As I see major troubles looming ahead for the world as a whole, but especially for people in our area who have, within about three generations, grown accustomed (addicted ?) to living high on the hog, I don't believe that it can continue. But, thinking that many of the current generation seem to be becoming too brittle to cope with such oncoming privation very well, I'm thinking that I'm a bit grateful that I lack those grandchildren.

Maybe I should use some of what might have been their inheritance to help dig wells so that a least a few African Moms and kids can have unpolluted water and a life at least slightly improved.

o j

    Bookmark   October 5, 2008 at 5:42AM
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I found a 'Hawaii' price in our Chicago Sunday Tribune: 18 oz. box of Cheerios is $4.49 on SALE. Not that this would be of interest in Hawaii, where you have to hunt to find cereal that isn't sugar-coated. There's plenty of SPAM, though!

    Bookmark   October 5, 2008 at 12:44PM
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Mike -- Where are you? Do you ship to Chicagoland? -- LOL

I live in Chicagoland. Forget Jewel and Dominick's and look at the small "mom and pop" grocery stores. Remember these are sale prices, not every day prices. A different brand of lunchmeat ham is on this sale this week. :-)

    Bookmark   October 6, 2008 at 5:29PM
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Mike -- That's great! Will you reveal your Mom and Pop stores to the rest of us in the area? I used to shop Treasure Island, but just as we moved from Wilmette they closed the store near our new home. My DIL in Jeff Park shops small stores and saves.

    Bookmark   October 7, 2008 at 9:53AM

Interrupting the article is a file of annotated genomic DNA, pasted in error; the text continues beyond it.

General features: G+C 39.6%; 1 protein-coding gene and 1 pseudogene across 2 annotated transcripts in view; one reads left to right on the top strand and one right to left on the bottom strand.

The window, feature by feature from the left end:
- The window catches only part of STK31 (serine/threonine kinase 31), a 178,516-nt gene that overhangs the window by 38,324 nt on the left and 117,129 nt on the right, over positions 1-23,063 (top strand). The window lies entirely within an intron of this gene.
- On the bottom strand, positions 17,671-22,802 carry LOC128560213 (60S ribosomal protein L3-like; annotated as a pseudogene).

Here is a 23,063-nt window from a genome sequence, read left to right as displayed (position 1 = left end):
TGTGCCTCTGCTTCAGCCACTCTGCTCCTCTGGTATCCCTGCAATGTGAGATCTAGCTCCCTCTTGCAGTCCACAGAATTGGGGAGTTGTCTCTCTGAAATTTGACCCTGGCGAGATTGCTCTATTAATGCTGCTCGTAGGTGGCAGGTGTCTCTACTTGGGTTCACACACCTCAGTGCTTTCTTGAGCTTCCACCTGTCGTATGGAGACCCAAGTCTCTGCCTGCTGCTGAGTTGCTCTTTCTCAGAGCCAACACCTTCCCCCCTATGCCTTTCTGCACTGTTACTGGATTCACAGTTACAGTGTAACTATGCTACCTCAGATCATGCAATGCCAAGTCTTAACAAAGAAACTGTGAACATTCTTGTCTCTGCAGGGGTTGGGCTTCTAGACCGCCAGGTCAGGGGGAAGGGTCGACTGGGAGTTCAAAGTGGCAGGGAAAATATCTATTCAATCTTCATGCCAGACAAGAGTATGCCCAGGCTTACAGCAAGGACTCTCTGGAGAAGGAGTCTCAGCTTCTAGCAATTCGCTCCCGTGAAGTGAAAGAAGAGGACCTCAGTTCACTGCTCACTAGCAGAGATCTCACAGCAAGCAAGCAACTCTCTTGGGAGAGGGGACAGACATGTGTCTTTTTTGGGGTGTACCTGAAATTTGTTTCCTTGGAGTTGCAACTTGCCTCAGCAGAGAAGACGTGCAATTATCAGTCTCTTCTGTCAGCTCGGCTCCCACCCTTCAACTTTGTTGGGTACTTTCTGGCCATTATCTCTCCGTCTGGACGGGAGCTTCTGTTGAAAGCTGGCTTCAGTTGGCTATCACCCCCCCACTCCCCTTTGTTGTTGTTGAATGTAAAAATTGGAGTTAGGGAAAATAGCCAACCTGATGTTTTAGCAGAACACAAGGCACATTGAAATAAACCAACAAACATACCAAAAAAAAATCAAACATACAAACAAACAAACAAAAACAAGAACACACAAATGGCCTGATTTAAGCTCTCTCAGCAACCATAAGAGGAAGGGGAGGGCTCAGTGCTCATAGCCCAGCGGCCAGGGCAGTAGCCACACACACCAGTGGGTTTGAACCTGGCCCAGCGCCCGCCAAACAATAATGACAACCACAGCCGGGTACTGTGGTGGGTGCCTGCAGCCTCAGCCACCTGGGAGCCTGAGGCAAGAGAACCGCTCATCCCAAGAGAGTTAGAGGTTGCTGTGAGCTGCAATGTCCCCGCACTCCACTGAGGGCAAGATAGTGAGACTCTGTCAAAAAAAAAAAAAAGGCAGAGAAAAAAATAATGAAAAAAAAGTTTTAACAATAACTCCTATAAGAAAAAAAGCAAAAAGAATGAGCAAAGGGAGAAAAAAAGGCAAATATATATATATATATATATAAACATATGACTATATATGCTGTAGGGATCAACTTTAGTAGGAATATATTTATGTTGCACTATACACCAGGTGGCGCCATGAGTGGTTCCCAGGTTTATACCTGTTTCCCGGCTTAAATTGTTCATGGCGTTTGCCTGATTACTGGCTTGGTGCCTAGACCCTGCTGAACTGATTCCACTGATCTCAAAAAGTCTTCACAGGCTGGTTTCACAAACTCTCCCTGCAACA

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I thought prices have came down quite a bit from their highs earlier in the year. I don't think high prices are necesarily a bad thing. Food is still cheap as a % of income. People still eat way too much, 40% overweight. I think high costs will motivate or force people to change. The recommended serving of meat/protein is only 5.5 oz a day. It should also encourage people to eat less processed food.

I've seen some other positives too. We've had several farmers markets or similar start in the last year. There is definately more interest in local foods. Most of the food money stays in the U.S. The good thing about the U.S. is while times are tough, we have a ton of waste/excess we can squeeze out of are lifestyles, without dramatic changes in our living standards.

One thing I noticed, growing up in the 70s in the midwest, most people in a middle class neighborhood had a garden, a grape arbor and fruit trees. Now I'm the only one in my upper middle class neighborhood with a garden and one of a few with fruit trees. My garden is even very small (10' x 20') and not the large gardens (50' x 100') we had as kids. I remember fish and wildlife was much rarer because everyone fished and hunted. Now most animals are almost over-abundant (deer, geese, coyotes, etc). A lot of the places I fish have a problem with over population (stunted fish), because no one will harvest fish anymore.